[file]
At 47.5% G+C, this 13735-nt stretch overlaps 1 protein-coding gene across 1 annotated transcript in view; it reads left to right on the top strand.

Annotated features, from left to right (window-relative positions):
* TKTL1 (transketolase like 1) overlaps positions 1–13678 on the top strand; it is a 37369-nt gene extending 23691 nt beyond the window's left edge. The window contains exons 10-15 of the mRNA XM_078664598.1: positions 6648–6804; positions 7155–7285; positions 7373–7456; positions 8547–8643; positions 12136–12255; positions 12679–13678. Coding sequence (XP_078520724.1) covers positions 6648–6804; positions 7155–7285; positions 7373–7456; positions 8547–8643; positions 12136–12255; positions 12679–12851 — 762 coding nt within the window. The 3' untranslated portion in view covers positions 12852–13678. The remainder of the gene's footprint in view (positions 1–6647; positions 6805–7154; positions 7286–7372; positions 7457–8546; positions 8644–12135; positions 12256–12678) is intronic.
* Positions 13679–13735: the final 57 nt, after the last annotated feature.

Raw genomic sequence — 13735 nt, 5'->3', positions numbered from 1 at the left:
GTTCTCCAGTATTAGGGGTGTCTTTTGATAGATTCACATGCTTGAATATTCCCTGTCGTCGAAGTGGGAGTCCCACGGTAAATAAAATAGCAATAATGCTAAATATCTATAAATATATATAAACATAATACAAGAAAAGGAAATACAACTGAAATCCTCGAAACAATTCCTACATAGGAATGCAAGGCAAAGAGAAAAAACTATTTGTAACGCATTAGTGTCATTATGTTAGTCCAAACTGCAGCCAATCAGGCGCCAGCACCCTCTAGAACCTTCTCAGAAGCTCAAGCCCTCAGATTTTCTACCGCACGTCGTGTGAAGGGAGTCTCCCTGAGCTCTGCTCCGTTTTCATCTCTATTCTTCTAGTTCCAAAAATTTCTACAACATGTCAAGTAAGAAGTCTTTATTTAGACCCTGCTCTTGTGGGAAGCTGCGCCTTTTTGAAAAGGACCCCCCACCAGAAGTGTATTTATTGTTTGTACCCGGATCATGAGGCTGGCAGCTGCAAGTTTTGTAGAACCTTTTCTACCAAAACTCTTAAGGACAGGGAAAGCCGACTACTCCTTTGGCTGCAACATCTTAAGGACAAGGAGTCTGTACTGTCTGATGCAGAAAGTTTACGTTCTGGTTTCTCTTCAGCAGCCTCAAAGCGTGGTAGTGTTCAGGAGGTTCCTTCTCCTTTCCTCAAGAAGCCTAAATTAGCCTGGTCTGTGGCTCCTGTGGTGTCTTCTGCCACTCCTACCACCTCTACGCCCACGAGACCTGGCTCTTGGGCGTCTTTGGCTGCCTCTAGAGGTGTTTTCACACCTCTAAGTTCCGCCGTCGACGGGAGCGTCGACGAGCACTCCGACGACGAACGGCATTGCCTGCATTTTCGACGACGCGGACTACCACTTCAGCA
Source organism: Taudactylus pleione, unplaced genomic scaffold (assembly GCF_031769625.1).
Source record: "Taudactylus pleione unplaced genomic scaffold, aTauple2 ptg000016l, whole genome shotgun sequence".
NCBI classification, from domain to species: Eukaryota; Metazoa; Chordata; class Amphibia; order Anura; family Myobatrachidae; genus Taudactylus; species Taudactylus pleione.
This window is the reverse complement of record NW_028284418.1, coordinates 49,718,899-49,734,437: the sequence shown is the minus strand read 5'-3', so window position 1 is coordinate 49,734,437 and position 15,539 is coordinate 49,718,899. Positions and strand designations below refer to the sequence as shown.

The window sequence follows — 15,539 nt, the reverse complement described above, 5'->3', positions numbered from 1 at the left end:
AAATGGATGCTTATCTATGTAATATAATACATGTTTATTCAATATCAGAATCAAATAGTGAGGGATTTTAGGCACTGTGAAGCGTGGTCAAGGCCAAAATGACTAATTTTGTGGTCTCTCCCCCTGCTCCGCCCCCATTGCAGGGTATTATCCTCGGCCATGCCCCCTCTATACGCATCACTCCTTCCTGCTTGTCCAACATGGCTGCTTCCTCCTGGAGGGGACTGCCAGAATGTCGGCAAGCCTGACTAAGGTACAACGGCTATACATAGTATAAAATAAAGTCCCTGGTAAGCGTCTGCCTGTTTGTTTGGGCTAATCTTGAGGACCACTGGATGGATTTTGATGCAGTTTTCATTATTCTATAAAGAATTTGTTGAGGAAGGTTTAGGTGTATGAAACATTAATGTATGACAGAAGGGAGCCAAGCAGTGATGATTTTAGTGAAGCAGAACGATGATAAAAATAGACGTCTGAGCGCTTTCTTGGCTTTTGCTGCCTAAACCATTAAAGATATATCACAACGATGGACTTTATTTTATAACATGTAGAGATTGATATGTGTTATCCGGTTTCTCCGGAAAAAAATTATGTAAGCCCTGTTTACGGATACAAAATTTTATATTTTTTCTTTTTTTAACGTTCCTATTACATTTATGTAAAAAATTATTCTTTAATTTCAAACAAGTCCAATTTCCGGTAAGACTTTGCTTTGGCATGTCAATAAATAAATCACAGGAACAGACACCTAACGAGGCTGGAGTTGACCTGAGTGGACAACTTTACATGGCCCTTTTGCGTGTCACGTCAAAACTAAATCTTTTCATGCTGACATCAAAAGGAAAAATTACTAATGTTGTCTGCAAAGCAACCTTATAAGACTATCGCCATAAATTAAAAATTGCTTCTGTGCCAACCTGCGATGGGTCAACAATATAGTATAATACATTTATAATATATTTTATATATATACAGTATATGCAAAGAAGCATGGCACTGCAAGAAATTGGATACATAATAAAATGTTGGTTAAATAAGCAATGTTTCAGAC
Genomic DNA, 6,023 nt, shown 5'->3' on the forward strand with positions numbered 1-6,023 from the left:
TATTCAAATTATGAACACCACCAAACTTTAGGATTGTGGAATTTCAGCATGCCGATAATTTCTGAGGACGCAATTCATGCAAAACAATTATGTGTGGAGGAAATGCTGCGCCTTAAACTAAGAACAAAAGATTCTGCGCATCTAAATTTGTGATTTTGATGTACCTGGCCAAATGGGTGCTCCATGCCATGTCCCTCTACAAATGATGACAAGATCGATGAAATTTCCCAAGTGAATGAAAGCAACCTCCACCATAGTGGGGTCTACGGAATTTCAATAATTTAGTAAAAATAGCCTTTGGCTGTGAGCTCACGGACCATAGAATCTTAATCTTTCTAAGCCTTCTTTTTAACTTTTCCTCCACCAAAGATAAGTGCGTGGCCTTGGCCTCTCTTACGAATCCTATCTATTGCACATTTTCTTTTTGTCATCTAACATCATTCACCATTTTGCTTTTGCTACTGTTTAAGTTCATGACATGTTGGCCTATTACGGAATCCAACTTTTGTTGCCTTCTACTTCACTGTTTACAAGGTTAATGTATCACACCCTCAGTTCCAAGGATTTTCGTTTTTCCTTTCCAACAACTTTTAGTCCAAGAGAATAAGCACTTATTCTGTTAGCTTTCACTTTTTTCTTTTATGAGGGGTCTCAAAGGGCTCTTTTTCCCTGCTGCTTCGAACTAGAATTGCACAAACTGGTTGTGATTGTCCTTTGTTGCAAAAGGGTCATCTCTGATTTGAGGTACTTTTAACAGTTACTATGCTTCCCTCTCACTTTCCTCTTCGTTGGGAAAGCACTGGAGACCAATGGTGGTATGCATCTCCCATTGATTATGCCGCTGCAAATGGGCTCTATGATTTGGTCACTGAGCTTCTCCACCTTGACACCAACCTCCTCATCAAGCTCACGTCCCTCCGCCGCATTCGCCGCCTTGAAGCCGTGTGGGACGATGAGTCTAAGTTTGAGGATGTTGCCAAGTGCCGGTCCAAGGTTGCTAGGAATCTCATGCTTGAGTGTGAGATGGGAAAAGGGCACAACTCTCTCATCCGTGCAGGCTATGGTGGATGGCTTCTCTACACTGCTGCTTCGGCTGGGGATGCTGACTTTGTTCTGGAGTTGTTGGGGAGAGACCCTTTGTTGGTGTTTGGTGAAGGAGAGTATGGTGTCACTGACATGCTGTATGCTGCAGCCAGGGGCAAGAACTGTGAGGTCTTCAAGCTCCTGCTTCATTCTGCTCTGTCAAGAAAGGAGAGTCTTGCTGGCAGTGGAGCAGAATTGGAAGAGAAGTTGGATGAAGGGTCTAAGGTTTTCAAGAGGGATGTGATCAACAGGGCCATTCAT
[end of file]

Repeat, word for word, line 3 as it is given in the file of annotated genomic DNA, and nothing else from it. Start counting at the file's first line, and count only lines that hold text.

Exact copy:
* TKTL1 (transketolase like 1) overlaps positions 1–13678 on the top strand; it is a 37369-nt gene extending 23691 nt beyond the window's left edge. The window contains exons 10-15 of the mRNA XM_078664598.1: positions 6648–6804; positions 7155–7285; positions 7373–7456; positions 8547–8643; positions 12136–12255; positions 12679–13678. Coding sequence (XP_078520724.1) covers positions 6648–6804; positions 7155–7285; positions 7373–7456; positions 8547–8643; positions 12136–12255; positions 12679–12851 — 762 coding nt within the window. The 3' untranslated portion in view covers positions 12852–13678. The remainder of the gene's footprint in view (positions 1–6647; positions 6805–7154; positions 7286–7372; positions 7457–8546; positions 8644–12135; positions 12256–12678) is intronic.